Illinois Rally Urges Adequate Funding for Public Services
MSNBC's Rachel Maddow called it "the un-tea party movement"—the 15,000-strong "Save Our State" rally April 21 on the grounds of the Illinois Capitol in Springfield. Rally-goers, including members of the Illinois Federation of Teachers, called on the state's General Assembly to pass tax increases to fund public education and state services.
"This is a fight for Illinois' future, everybody's future," IFT president and AFT vice president Ed Geppert Jr. told the crowd. "Education. Public safety. Human services. And all the vital programs. We cannot stand by and watch our children's education or our seniors be harmed by inaction in this Capitol."
The gathering—there were 85 rally-goers for every member of the General Assembly—was the largest rally crowd at the statehouse since the era of the Equal Rights Amendment more than a quarter-century ago, according to the Chicago Tribune.
Geppert and other speakers called on lawmakers to act responsibly, do their jobs and raise the revenues that are desperately needed to fund public services. The state's budget deficit for fiscal year 2011 is estimated at more than $13 billion.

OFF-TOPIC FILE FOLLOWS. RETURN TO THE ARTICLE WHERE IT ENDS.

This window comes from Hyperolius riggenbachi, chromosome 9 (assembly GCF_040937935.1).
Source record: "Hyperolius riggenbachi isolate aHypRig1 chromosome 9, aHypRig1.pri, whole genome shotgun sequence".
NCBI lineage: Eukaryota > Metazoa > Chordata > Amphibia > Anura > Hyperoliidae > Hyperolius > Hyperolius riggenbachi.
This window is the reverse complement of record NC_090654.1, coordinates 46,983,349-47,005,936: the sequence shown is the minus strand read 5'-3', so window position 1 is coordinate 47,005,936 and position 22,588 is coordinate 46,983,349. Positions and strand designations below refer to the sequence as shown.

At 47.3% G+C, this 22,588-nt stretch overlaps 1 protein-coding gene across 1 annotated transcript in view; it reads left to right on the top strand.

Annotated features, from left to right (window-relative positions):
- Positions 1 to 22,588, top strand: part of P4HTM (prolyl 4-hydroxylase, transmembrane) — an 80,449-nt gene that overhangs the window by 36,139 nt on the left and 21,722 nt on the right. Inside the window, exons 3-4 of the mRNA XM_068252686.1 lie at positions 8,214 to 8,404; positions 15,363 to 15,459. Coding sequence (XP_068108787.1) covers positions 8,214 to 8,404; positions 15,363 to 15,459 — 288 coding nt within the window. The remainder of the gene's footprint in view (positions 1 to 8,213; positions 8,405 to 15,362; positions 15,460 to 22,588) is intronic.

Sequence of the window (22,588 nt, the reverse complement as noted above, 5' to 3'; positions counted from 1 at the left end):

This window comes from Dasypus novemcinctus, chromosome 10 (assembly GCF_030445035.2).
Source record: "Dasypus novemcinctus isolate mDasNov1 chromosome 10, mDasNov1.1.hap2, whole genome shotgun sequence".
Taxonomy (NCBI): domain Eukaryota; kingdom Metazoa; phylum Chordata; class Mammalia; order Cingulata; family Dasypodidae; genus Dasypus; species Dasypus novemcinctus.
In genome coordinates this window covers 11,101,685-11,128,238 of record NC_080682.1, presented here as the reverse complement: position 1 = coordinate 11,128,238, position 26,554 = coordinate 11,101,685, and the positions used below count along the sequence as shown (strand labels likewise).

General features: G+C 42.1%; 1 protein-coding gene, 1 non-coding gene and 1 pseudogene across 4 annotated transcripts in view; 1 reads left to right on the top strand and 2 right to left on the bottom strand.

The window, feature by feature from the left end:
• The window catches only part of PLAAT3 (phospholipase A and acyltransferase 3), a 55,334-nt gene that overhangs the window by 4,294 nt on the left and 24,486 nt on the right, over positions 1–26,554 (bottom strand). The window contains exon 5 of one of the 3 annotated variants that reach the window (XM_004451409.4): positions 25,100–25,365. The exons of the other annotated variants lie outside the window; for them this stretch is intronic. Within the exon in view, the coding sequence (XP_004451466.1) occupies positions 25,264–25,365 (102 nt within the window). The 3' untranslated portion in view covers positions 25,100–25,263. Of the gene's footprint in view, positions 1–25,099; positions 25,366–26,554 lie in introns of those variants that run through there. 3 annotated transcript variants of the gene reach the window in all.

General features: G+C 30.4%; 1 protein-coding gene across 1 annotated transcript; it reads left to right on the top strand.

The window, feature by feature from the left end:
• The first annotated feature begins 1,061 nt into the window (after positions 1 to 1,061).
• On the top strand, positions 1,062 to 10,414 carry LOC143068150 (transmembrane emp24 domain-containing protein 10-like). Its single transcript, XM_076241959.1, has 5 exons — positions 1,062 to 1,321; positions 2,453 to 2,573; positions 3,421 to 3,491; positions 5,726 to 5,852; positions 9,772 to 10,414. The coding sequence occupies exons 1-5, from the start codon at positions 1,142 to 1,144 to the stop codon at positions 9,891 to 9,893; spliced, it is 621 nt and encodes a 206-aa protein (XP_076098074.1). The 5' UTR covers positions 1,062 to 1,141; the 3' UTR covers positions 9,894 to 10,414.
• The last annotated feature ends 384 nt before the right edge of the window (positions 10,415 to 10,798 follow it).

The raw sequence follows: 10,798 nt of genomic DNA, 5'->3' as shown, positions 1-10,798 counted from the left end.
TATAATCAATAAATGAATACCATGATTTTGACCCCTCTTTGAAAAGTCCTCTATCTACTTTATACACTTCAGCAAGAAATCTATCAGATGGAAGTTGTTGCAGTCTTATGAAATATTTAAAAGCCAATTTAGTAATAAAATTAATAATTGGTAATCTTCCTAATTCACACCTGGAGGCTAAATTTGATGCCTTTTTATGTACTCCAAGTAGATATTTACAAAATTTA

"There is a solution," said Geppert. "The General Assembly in the House has it in front of them: HB 174. It is there to be passed to address these issues."
HB 174 would, among other things, broaden the sales-tax base to include some three dozen consumer and luxury services; raise the individual income tax from 3 percent to 5 percent; and increase the corporate income tax from 4.8 percent to 5 percent. Without additional revenue, public employee layoffs—including K-12 teachers and state employees—are expected to register in the tens of thousands. No number can be placed on what those layoffs mean to communities in terms of larger class sizes and restricted access to public services.
The Save Our State rally was organized by the Responsible Budget Coalition, a coalition of more than 200 organizations, including the IFT, other labor unions, and community and religious groups. [Kathy Walsh]
April 23, 2010